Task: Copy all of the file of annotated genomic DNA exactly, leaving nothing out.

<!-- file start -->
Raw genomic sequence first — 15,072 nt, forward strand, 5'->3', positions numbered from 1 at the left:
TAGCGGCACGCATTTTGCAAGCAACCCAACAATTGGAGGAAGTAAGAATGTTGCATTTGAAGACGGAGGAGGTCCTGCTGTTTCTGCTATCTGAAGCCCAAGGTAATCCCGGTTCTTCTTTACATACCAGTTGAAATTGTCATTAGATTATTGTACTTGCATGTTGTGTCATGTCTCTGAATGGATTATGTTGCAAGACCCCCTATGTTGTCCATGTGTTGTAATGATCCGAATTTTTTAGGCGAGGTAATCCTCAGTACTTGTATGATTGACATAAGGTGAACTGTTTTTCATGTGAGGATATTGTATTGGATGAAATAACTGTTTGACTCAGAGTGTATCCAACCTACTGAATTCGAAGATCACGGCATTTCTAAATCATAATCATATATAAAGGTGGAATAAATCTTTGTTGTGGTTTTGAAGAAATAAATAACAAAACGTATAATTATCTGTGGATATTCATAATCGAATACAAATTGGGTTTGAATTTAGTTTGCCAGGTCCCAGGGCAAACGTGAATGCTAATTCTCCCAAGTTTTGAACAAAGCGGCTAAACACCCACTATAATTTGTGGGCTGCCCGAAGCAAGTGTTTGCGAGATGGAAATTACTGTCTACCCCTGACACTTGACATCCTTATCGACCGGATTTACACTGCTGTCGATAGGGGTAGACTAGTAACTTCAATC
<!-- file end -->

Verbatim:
Raw genomic sequence first — 15,072 nt, forward strand, 5'->3', positions numbered from 1 at the left:
TAGCGGCACGCATTTTGCAAGCAACCCAACAATTGGAGGAAGTAAGAATGTTGCATTTGAAGACGGAGGAGGTCCTGCTGTTTCTGCTATCTGAAGCCCAAGGTAATCCCGGTTCTTCTTTACATACCAGTTGAAATTGTCATTAGATTATTGTACTTGCATGTTGTGTCATGTCTCTGAATGGATTATGTTGCAAGACCCCCTATGTTGTCCATGTGTTGTAATGATCCGAATTTTTTAGGCGAGGTAATCCTCAGTACTTGTATGATTGACATAAGGTGAACTGTTTTTCATGTGAGGATATTGTATTGGATGAAATAACTGTTTGACTCAGAGTGTATCCAACCTACTGAATTCGAAGATCACGGCATTTCTAAATCATAATCATATATAAAGGTGGAATAAATCTTTGTTGTGGTTTTGAAGAAATAAATAACAAAACGTATAATTATCTGTGGATATTCATAATCGAATACAAATTGGGTTTGAATTTAGTTTGCCAGGTCCCAGGGCAAACGTGAATGCTAATTCTCCCAAGTTTTGAACAAAGCGGCTAAACACCCACTATAATTTGTGGGCTGCCCGAAGCAAGTGTTTGCGAGATGGAAATTACTGTCTACCCCTGACACTTGACATCCTTATCGACCGGATTTACACTGCTGTCGATAGGGGTAGACTAGTAACTTCAATC